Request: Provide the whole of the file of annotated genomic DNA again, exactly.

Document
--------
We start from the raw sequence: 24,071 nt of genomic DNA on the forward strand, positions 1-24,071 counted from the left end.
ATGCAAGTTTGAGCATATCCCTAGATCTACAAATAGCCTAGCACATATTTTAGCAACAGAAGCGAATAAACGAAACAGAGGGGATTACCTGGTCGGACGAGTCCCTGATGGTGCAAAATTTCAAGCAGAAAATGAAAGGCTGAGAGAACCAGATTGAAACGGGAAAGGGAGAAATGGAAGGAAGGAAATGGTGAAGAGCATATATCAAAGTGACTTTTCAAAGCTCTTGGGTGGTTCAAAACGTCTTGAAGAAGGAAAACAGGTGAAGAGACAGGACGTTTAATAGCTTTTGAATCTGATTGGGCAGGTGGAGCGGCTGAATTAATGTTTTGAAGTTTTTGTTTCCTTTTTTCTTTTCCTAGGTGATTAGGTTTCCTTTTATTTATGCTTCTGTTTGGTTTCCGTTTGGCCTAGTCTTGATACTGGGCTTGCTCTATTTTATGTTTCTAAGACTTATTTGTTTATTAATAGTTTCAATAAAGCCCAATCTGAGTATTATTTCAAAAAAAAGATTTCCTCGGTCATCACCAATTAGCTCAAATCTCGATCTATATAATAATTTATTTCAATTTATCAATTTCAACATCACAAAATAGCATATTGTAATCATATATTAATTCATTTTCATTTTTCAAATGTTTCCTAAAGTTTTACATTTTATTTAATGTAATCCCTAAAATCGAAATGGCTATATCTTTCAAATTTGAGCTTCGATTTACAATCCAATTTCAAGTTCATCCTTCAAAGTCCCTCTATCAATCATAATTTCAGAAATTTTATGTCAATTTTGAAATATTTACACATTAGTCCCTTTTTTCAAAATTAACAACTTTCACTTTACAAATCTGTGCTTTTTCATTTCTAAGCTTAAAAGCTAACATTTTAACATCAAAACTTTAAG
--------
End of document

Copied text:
We start from the raw sequence: 24,071 nt of genomic DNA on the forward strand, positions 1-24,071 counted from the left end.
ATGCAAGTTTGAGCATATCCCTAGATCTACAAATAGCCTAGCACATATTTTAGCAACAGAAGCGAATAAACGAAACAGAGGGGATTACCTGGTCGGACGAGTCCCTGATGGTGCAAAATTTCAAGCAGAAAATGAAAGGCTGAGAGAACCAGATTGAAACGGGAAAGGGAGAAATGGAAGGAAGGAAATGGTGAAGAGCATATATCAAAGTGACTTTTCAAAGCTCTTGGGTGGTTCAAAACGTCTTGAAGAAGGAAAACAGGTGAAGAGACAGGACGTTTAATAGCTTTTGAATCTGATTGGGCAGGTGGAGCGGCTGAATTAATGTTTTGAAGTTTTTGTTTCCTTTTTTCTTTTCCTAGGTGATTAGGTTTCCTTTTATTTATGCTTCTGTTTGGTTTCCGTTTGGCCTAGTCTTGATACTGGGCTTGCTCTATTTTATGTTTCTAAGACTTATTTGTTTATTAATAGTTTCAATAAAGCCCAATCTGAGTATTATTTCAAAAAAAAGATTTCCTCGGTCATCACCAATTAGCTCAAATCTCGATCTATATAATAATTTATTTCAATTTATCAATTTCAACATCACAAAATAGCATATTGTAATCATATATTAATTCATTTTCATTTTTCAAATGTTTCCTAAAGTTTTACATTTTATTTAATGTAATCCCTAAAATCGAAATGGCTATATCTTTCAAATTTGAGCTTCGATTTACAATCCAATTTCAAGTTCATCCTTCAAAGTCCCTCTATCAATCATAATTTCAGAAATTTTATGTCAATTTTGAAATATTTACACATTAGTCCCTTTTTTCAAAATTAACAACTTTCACTTTACAAATCTGTGCTTTTTCATTTCTAAGCTTAAAAGCTAACATTTTAACATCAAAACTTTAAG